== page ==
Legislative Update

Volume CV, No. 10October, 2005

Heather Beaudoin


In response to the devastation of Hurricane Katrina, Senator Hillary Clinton has introduced legislation to restore FEMA, the Federal Emergency Management Agency, to Cabinet-level, independent status. Clinton argued that when FEMA was moved to the Department of Homeland Security, it created a bureaucracy that slowed down response time.

Senator Clinton also called for an independent Katrina Commission to provide a comprehensive evaluation of what could have been and should have been done to avoid the extraordinary damage, loss of life and inadequate relief problems that have contributed to the suffering of so many thousands of Americans.


The 13-member New York City Council education commission charged with creating a plan to spend billions in state funds from the Campaign for Fiscal Equity lawsuit issued its first report. The report contains recommendations that include a shift in priorities that would make city public school teachers a primary focus.

The education commission identified ten recommendations with a total estimated cost of $2.227 billion. The recommendations are:

  • Identify low-performing high-need schools in the city’s school system and make their improvement a barometer of the effectiveness of the system’s reform efforts.
  • Provide all teachers with salary incentives of 3 percent in order to bring local salaries in equity with the regional market.
  • Shift the rationale for teacher compensation from solely years of experience to knowledge and skills.
  • Create a career ladder with three rungs: novice, career, and master.
  • Assign one master teach for every 500 students in a school.
  • Create a comprehensive assessment system to screen teacher candidates and evaluate their classroom performance.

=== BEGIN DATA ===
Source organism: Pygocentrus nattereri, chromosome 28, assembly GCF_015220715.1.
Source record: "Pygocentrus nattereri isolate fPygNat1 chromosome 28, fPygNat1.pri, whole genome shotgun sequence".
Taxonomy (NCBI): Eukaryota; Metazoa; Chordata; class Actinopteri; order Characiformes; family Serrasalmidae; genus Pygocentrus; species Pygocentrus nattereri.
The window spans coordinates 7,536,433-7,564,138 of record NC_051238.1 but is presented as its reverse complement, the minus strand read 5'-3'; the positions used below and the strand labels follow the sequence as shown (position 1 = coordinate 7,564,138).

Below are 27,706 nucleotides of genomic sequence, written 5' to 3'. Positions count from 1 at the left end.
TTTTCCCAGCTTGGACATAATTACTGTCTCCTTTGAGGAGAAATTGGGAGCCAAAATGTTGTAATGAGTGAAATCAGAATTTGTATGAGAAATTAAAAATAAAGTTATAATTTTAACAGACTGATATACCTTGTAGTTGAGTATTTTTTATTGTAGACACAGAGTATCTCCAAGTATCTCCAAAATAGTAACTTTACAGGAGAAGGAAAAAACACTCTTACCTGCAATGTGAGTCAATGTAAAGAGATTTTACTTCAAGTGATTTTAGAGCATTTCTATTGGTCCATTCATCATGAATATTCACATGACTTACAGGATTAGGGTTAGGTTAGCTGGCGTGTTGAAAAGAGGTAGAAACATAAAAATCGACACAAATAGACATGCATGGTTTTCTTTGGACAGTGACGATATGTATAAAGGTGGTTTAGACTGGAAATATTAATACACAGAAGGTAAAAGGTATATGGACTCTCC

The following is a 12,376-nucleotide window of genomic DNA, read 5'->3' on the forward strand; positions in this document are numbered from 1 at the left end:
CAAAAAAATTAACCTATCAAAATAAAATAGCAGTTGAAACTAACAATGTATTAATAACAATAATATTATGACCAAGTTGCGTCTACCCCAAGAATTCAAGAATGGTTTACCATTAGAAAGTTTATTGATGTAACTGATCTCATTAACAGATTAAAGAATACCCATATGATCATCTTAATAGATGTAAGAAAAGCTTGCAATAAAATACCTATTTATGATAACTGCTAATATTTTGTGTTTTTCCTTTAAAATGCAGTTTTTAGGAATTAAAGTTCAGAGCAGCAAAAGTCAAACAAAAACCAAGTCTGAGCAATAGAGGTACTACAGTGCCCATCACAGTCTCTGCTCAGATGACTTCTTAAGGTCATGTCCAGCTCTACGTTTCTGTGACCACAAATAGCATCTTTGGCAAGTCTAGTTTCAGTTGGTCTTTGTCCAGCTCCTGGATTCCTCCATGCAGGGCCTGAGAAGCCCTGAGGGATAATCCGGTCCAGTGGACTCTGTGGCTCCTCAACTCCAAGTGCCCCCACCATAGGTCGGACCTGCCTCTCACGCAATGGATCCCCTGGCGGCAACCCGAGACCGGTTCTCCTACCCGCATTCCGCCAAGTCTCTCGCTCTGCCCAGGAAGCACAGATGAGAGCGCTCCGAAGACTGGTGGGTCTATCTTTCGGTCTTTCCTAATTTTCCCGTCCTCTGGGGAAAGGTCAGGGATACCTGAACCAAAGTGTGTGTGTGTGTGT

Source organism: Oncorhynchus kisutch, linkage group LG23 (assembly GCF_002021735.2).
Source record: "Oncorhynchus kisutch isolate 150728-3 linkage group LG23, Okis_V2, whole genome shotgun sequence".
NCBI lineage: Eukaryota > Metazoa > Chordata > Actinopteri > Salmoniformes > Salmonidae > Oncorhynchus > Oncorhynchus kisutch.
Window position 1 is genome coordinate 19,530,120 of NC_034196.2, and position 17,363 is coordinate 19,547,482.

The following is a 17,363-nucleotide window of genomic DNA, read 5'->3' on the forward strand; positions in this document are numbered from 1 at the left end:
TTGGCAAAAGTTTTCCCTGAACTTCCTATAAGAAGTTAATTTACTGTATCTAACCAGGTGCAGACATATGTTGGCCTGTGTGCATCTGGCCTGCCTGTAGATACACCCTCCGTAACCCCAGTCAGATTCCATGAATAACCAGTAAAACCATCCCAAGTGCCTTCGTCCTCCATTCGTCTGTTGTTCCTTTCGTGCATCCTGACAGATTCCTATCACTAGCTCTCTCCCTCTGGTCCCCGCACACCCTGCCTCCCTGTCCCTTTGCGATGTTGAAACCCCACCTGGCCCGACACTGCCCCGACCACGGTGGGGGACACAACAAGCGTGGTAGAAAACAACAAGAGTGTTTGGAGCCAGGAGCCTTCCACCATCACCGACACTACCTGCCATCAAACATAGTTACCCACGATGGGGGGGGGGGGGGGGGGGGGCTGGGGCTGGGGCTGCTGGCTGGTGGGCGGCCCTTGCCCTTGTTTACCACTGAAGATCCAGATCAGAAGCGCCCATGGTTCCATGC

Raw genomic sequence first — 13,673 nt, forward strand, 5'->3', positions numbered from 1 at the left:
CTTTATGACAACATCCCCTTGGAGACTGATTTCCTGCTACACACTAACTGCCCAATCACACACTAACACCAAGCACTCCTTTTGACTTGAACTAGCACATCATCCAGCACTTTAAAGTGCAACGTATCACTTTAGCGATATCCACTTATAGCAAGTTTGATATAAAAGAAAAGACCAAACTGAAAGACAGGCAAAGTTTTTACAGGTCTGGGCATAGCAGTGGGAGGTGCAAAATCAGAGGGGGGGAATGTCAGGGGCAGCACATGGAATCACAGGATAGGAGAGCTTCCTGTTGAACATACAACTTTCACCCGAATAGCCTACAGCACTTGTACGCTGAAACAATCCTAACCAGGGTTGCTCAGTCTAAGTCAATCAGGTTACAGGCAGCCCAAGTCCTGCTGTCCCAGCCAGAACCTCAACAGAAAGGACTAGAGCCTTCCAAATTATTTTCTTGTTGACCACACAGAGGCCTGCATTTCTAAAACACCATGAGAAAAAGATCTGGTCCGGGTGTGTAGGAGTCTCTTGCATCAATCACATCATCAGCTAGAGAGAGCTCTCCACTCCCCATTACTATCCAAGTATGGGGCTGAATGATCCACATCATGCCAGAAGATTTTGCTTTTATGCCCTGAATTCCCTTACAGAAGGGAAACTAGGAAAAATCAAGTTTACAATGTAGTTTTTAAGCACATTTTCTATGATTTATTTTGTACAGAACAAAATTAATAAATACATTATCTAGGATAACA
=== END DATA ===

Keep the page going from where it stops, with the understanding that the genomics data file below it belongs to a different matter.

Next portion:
• Instill in every school a new teacher support package that connects on-the-job learning to meaningful performance assessment.
  • Tie professional development directly to instruction and classroom practice.
  • Cap class sizes in grades K-12.
  • Create an Independent Institute for Research and Accountability.

“I’m issuing a call to this mayor to join me in putting high quality teachers at the front of every classroom. We must have a strategy, a well thought out plan of action that ensures we move our schools in the right direction,” Speaker Gifford Miller said.


The NYC Voter Assistance Commission is launching for the first time ever the Video Voter Guide, a new public resource designed to provide voters with a nonpartisan interactive approach to learn about candidates for city office. This Web site is designed to track the Video Voter Guide and provide access to voters and others to view the pre-recorded candidate statements, as well as accompanying transcribed and translated versions of their statements. Translations are provided in Spanish, Chinese and Korean.

The Video Voter Guide will air on channel 74, which reaches approximately 1.7 million cable households in the five boroughs. Additionally, the Campaign Finance Board’s on-line printed Voter Guide will link to the Video Voter Guide, which will also be available for viewing at

Candidates who are on the ballot will be asked to prepare statements that convey their platforms. The city’s Coordinator of Voter Assistance will soon initiate the rule-making process that will allow public input on the rules governing the program.

The Video Voter Guide will be broadcast prior to the primary and general elections. Current plans provide for the candidates for one borough to be featured each weeknight, in the week before each election. During the morning and daytime hours leading up to the election, statements by all candidates will be played on a continuous loop. All programming will be determined by lottery, and candidates will appear alphabetically and in order of the office they seek.